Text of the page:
Following the controversy, Lady Mary continued to write a second, unpublished part to the Urania, in which she addresses the social prominence of illegitimate children who are judged upon their individual merit rather than their birth status. Wroth also completed a pastoral play Love's Victorie. However, there are no surviving literary works from the last thirty years of her life, with "the scholarly consensus being that her reputation was permanently besmirched by Urania's notoriety and that she must have kept a low profile" (Butler 2). Through tax records and family correspondences, it is known that Lady Worth directed her energies at remedying her dire financial situation. She was repeatedly forced to apply to the crown for protection against her creditors. In 1623, Sir Edward Conway, principle secretary of state, wrote to her father demanding he pressure his daughter for immediate repayment of her debts. Sir Sidney came to his daughter's defense, "insisting that his daughter has handled her own affairs since widowhood" (Roberts, Poems of LMW 39), and by 1624 she had succeeded in repaying half of all her debts. Little is known of the last years of Lady Wroth's life, but tax records show her name in connection with land sales and tax payments. The exact date of her death is unclear, with the event occurring in either 1651 or 1653.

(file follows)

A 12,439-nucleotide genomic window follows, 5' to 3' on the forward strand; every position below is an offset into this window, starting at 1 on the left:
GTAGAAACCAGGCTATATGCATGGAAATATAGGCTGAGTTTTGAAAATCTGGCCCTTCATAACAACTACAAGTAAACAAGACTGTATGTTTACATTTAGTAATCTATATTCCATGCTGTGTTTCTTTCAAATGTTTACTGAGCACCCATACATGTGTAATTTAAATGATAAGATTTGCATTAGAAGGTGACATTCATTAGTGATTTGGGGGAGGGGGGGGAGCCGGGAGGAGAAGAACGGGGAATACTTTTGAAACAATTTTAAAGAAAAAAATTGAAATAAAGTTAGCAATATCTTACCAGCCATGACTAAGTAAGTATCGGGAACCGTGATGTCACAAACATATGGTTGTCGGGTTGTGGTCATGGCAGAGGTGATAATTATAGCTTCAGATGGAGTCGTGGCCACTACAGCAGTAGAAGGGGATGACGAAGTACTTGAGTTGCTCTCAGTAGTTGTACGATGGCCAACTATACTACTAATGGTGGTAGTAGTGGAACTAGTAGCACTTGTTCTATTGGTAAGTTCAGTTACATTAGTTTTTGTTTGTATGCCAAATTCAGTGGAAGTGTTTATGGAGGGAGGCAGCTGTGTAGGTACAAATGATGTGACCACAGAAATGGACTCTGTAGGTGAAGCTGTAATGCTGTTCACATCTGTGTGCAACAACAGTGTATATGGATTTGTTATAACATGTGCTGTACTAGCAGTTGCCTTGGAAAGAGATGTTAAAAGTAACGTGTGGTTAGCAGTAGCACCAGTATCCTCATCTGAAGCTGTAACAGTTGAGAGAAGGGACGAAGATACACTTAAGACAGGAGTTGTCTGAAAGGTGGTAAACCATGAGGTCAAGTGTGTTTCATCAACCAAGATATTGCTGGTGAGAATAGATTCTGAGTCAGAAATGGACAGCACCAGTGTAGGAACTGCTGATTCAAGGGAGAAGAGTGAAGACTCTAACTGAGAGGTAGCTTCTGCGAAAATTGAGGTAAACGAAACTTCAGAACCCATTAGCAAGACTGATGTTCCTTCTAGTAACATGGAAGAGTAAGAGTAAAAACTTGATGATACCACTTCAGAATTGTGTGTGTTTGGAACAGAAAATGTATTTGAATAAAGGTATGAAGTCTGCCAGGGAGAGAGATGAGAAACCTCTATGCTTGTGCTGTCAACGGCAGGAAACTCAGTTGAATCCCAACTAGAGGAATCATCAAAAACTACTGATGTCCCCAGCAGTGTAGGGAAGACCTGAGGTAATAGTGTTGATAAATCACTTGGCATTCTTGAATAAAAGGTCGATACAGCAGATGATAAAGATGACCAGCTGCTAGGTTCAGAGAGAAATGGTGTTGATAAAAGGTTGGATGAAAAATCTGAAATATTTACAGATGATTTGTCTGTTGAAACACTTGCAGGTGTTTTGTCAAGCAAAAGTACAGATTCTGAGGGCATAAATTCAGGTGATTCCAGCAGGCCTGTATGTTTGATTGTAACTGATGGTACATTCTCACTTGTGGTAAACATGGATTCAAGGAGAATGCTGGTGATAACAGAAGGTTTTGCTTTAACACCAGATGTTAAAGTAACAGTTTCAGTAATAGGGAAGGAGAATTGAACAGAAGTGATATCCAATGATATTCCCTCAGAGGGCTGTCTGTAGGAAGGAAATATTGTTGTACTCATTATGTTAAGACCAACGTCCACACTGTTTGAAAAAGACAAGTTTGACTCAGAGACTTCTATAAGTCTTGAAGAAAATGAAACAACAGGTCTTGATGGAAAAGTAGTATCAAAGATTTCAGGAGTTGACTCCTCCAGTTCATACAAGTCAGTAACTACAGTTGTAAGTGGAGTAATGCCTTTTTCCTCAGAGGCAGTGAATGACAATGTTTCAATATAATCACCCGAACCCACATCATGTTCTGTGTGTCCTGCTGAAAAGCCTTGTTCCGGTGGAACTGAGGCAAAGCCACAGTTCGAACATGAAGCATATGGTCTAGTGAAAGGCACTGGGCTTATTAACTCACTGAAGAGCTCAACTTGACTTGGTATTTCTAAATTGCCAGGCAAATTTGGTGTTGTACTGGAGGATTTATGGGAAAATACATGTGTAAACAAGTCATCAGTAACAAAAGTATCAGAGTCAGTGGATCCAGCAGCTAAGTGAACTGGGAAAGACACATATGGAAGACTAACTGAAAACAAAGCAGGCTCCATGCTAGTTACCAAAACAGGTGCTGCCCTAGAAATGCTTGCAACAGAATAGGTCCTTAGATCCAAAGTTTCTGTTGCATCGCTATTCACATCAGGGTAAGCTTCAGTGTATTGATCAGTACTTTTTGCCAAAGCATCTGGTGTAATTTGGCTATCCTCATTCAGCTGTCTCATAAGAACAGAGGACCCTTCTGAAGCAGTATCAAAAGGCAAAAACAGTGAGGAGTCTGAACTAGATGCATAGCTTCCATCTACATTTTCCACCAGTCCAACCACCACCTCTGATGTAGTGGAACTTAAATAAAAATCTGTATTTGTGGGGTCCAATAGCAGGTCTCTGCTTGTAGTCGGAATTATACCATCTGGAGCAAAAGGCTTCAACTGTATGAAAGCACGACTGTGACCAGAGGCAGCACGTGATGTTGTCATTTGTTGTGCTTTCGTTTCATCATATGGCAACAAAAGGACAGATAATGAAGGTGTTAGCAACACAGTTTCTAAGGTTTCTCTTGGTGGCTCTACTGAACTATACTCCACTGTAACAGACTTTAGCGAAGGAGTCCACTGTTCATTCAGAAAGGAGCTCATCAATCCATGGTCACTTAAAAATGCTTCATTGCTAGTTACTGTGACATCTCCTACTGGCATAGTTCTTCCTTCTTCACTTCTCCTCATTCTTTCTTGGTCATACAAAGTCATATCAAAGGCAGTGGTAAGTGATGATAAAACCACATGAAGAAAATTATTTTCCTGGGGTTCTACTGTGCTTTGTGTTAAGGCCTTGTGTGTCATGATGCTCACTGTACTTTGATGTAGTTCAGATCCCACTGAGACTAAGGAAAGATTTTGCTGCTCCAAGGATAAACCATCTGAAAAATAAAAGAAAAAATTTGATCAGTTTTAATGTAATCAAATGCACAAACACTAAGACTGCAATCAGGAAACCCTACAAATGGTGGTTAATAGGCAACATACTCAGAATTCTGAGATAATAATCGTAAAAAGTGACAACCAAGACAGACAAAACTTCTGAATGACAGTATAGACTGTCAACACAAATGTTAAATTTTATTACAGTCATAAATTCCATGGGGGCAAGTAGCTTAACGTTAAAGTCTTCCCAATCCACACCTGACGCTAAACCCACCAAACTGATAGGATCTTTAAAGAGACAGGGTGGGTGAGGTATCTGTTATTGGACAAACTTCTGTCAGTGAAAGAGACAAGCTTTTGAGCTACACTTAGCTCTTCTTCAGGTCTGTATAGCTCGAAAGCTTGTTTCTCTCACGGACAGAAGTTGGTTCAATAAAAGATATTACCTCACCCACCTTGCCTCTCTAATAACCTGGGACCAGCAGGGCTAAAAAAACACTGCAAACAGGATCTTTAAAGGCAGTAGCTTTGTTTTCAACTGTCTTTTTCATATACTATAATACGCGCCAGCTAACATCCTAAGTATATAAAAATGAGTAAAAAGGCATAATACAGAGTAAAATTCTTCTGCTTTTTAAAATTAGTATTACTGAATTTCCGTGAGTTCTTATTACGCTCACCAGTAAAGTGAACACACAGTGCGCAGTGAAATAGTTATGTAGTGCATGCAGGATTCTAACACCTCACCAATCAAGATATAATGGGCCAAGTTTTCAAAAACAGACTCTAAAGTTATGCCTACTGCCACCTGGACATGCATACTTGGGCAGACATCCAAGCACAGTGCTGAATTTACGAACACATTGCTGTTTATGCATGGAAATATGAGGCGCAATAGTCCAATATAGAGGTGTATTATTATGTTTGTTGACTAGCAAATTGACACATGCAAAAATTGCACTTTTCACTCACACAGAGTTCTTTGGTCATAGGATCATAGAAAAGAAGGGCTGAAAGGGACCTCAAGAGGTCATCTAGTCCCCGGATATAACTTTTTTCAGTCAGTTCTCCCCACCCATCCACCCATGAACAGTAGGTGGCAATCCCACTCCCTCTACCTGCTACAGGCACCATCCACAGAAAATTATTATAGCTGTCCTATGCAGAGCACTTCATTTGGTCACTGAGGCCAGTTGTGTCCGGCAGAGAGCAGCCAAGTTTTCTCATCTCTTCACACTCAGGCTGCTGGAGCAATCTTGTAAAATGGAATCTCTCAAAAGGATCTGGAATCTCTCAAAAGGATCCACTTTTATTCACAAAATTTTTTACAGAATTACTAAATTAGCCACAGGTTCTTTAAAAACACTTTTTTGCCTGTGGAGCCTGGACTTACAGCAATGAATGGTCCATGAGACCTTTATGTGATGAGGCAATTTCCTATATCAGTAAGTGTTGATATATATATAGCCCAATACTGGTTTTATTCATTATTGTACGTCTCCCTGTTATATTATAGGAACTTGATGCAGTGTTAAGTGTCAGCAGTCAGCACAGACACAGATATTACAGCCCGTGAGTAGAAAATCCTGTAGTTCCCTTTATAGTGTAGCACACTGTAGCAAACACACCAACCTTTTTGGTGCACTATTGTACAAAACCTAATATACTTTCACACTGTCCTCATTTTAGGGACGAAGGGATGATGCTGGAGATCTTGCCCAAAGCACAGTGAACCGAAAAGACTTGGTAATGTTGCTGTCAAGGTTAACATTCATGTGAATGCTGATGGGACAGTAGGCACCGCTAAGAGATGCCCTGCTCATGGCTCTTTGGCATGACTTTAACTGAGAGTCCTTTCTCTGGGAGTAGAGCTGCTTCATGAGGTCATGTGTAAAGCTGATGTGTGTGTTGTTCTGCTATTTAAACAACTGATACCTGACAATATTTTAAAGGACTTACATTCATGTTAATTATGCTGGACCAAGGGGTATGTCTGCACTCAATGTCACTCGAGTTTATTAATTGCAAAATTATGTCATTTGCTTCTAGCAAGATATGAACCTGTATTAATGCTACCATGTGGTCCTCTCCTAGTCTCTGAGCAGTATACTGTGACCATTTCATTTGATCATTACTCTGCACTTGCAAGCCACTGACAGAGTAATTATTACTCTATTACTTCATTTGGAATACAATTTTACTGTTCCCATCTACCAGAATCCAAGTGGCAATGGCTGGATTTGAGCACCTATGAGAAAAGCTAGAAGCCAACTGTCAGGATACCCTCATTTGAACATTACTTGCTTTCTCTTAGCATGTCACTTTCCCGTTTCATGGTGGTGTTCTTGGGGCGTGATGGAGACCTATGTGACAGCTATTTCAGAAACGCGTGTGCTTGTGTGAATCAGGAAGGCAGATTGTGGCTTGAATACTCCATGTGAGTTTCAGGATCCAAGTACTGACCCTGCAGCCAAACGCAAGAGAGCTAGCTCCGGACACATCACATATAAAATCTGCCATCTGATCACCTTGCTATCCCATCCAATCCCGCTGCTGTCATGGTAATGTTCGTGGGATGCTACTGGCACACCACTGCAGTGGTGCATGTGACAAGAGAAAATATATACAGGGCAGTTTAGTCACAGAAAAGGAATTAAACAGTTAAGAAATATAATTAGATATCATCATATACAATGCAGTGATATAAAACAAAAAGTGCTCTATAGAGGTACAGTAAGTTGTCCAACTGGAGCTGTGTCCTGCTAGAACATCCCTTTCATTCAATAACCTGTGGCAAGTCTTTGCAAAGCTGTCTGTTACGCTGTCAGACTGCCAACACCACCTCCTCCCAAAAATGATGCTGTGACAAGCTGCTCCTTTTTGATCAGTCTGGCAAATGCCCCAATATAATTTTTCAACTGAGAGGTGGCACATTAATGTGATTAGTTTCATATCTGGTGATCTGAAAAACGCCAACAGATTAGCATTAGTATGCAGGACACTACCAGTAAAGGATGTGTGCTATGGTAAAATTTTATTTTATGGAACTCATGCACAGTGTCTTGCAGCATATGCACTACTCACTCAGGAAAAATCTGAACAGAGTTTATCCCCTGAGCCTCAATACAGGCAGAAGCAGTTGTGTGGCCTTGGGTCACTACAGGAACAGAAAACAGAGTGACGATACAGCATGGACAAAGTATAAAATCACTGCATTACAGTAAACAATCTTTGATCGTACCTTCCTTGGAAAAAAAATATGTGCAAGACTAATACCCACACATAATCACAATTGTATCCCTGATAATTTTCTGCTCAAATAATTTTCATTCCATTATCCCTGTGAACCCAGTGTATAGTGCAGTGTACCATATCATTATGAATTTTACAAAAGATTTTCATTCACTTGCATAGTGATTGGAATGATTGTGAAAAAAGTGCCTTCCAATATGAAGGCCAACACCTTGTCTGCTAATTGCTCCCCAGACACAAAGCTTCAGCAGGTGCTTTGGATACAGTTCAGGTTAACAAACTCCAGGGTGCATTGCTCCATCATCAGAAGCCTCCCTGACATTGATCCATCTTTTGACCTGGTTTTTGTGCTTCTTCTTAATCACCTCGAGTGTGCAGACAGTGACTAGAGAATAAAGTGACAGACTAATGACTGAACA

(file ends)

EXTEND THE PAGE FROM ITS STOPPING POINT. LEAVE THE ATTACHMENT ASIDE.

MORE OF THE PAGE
Lady Mary Wroth dared to tread where no woman had gone before her. Her creative and unique feminist messages were recorded "firsts" in English literature. She worked hard to erase her late husband's debt, relying upon the faith she had in herself to earn her own way in life with her literary talent. Her decision to live with Pembroke and bear his illegitimate children opposed Renaissance social conventions and undoubtedly contributed to her banishment from Queen Anne's court. Yet, Lady Wroth continued to demonstrate her independent spirit through her writing, oftentimes exposing the hypocritical court life of Jacobean England. However, her position as a woman capable of expressing a voice and message of her own creation could not go unpunished by patriarchal society. Lady Mary Wroth was forced to surrender, and she did so with her silence.Works Consulted:
Butler, and Annina Jokinen. "Lady Mary Wroth." Feb.1998. Online. http://www.luminarium.org/sevenlit/wrothbio.htm. (27 Oct. 1999).
Fitzmaurice, James, and Josephine A. Roberts, et al. Major Women Writers of Seventeenth-Century England. Ann Arbor: Michigan UP, 1997.
Miller, Naomi J. "Rewriting Lyric Fiction: The Role of the Lady in Lady Mary Wroth's Pamphilia to Amphilanthus." The Renaissance Englishwoman in Print: Counterbalancing the Canon. Eds. Anne M. Hasselkorn and Betty S. Travitsky. Amherst: Massachusetts UP, 1990. 295-309.
Roberts, Josephine A. "Lady Mary Wroth." Dictionary of Literary Biography: Seventeenth-Century British Nondramatic Poets. Ed. Matthew J. Bruccoli, et al. First Series. Vol. 121. Detroit: Gale Research, 1992. 296-309.
_ _ _, ed. The Poems of Lady Mary Wroth. Baton Rouge: Louisianna State UP, 1993.
Stanford, Ann, ed. Introduction. The Women Poets in English: An Anthology. New York: McGraw, 1972. xxix-xlix.
Swift, Carolyn Ruth. "Feminine Identity in Lady Mary Wroth's Romance Urania." Women in the Renaissance: Selections from English Literary Renaissance. 1971. Ed. Kirby Farrell, Elizabeth H. Hageman, and Arthur F. Kinney. Amherst: Massachusetts UP, 1988. 154-174.
Walker, Kim. Women Writers of the English Renaissance. New York: Twayne, 1996.